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Hobo Willie, Part 7 – Afterword

I base my little tale on the actual life events of my grandfather, Wilburn Elliott. The Elliott characters in the story are all real, and I used their real names. However, the other men who appear in this tale are all fictional people I created to fill in the gaps in the story. You see, I know very little of what happened on his journey, to include the names of the hobos that helped him get back to his family. I grew up hearing the story of my grandfather’s journey through the Southwestern desert. It was my grandfather’s favorite tale, then my grandmother’s. My grandmother especially loved telling the story after he passed away. He died in 1985. I was eight years old, and he was the best man I ever knew.

The main bones of the story are nonfiction, and I’ve filled in the gaps with fictional elements from my imagination. I grilled my mother and my Aunt Ida for as many details as I could get out of them. I also used a memoir my grand-aunt Carrie made that helped me figure out the dates and ages of those involved. The family-owned a three-hundred-acre watermelon farm in Hall County, Texas. My grandfather was born on that farm, but when my great grandmother was diagnosed with consumption, it was time to pick up stakes. My great grandfather did the only thing he could. He sold everything, the farm included, and headed west in 1929 at the brink of the Great Depression.

For years I couldn’t puzzle out how my great grandfather could let his three under-aged boys travel by themselves across the southwest and by train-hopping no less — a rather precarious and dangerous way to travel. As I researched my family tree, I discovered a cousin shared a copy of my Aunt Carrie’s memoir with the family, and it solved the puzzle that has plagued me. Only two of the boys were underage. Homer was twenty-two years old in 1929, Woodrow was fifteen, and Wilburn was ten. I finally got it, and I have to admit I felt a whole lot better about the entire thing after discovering that.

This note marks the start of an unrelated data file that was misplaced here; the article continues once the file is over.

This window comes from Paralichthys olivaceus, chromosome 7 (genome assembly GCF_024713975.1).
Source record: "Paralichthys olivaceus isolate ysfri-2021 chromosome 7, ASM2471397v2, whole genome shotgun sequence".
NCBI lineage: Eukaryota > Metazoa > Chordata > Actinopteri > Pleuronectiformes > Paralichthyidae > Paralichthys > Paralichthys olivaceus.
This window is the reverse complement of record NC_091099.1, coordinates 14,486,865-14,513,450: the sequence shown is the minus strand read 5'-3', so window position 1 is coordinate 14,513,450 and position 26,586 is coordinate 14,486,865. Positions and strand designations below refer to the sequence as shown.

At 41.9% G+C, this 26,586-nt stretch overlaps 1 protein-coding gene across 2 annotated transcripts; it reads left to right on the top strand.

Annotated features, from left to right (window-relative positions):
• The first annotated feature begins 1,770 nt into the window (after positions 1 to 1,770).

So, the Elliott boys train-hopping adventure was true. They got separated; however, the facts about how and where that happened are unknown. All we ever knew was that his older brothers lost him on the journey. He wandered into a hobo jungle. Those hobos helped him across the desert and reunited my grandfather with his brothers. The nickname Hobo Willie is my creation. He stole that pie, though. However, we never knew what kind of pie it was, and it never occurred to me to wonder what kind of pie it was until I started writing, but I do recall taking that pie truly was his one regret during his time with the hobos.

My grandfather worked for The Southern Pacific Railroad until his retirement. He spent his time on the rails, continually paying back the kindness of those hobos from his youth. He never felt he gave enough in repayment. He also collected hobo memorabilia and displayed it around the house. His fondness for hobos never wavered. As a child, I remember listening to him tell his story as I gazed at the many hobo figurines he’d collected over the years.

Recently, I felt compelled to write this story about my grandfather. It was his love of hobos and all things Hobo related that sparks my fascination with the hobo culture. In a way, I also feel underlying gratitude for those hobos. After all, the likelihood of him surviving out there on his own was slim. If it weren’t for their courage and caring of my grandfather, he never would’ve met my grandmother, and I never would’ve been born.